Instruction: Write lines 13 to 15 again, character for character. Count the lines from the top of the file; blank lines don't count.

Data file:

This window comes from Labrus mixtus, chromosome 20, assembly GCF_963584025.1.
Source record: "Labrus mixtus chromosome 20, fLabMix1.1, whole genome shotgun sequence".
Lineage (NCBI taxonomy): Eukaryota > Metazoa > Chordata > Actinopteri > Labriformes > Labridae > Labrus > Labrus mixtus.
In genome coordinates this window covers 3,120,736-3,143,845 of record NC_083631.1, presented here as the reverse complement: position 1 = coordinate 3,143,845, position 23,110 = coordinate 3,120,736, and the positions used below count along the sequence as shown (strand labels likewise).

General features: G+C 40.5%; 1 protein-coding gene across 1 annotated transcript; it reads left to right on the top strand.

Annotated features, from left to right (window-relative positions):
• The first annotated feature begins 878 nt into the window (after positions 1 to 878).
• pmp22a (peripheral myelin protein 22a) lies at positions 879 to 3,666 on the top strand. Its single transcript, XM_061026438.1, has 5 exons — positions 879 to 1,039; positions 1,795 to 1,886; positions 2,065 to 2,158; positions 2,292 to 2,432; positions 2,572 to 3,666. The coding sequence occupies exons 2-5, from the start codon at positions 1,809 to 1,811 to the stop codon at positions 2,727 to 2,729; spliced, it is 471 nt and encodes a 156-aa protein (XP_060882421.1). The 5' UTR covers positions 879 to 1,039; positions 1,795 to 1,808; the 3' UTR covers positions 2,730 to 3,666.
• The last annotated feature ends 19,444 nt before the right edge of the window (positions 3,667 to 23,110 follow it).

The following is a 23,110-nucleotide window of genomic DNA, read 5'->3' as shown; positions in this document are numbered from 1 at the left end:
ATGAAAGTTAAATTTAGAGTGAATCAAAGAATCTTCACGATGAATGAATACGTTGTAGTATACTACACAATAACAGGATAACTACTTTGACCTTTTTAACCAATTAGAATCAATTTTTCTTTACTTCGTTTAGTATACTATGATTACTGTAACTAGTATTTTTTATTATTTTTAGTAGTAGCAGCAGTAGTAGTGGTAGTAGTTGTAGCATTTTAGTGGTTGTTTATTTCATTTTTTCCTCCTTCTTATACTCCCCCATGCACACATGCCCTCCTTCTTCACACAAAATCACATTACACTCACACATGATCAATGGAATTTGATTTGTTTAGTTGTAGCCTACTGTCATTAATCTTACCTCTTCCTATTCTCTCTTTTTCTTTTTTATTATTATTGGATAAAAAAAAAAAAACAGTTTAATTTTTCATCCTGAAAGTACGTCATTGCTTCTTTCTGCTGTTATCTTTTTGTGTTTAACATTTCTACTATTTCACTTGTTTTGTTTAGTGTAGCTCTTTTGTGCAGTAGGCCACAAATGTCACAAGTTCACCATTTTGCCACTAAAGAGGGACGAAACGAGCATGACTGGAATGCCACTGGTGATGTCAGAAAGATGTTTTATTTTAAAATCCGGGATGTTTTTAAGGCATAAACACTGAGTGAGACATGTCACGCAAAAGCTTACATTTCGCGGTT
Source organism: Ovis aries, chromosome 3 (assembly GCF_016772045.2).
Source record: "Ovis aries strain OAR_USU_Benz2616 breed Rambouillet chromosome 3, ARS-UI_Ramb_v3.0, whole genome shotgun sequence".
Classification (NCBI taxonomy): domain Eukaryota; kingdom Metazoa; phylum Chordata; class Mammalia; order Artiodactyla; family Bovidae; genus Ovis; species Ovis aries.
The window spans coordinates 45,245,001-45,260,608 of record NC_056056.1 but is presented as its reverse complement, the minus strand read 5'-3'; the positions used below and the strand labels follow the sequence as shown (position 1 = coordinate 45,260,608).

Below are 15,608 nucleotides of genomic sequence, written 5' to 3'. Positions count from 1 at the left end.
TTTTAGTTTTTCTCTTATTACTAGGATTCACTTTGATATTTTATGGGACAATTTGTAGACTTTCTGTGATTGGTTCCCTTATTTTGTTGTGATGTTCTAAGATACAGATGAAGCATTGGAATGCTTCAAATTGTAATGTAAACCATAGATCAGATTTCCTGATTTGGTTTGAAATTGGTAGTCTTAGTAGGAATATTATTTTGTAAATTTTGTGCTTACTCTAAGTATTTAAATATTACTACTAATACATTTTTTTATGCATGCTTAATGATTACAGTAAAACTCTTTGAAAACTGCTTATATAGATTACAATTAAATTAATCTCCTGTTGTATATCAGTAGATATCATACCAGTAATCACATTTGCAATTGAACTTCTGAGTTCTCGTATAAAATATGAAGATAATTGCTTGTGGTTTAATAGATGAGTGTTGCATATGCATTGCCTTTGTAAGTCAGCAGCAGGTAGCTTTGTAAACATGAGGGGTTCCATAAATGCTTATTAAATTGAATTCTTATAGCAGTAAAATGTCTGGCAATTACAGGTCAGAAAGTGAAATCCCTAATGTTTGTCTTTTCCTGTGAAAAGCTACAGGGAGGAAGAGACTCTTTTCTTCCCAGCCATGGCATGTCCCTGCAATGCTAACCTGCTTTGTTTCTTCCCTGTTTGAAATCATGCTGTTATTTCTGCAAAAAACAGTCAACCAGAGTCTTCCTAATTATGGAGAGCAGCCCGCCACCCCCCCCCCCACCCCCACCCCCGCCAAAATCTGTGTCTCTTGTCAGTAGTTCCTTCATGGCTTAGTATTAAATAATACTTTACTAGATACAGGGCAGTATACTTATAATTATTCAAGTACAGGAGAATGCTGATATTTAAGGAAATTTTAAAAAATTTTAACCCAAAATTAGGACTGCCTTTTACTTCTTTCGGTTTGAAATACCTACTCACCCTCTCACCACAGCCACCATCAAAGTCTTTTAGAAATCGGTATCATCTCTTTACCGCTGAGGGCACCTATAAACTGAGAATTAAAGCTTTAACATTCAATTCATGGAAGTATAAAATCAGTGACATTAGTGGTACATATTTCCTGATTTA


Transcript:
Source record: "Ovis aries strain OAR_USU_Benz2616 breed Rambouillet chromosome 3, ARS-UI_Ramb_v3.0, whole genome shotgun sequence".
Classification (NCBI taxonomy): domain Eukaryota; kingdom Metazoa; phylum Chordata; class Mammalia; order Artiodactyla; family Bovidae; genus Ovis; species Ovis aries.
The window spans coordinates 45,245,001-45,260,608 of record NC_056056.1 but is presented as its reverse complement, the minus strand read 5'-3'; the positions used below and the strand labels follow the sequence as shown (position 1 = coordinate 45,260,608).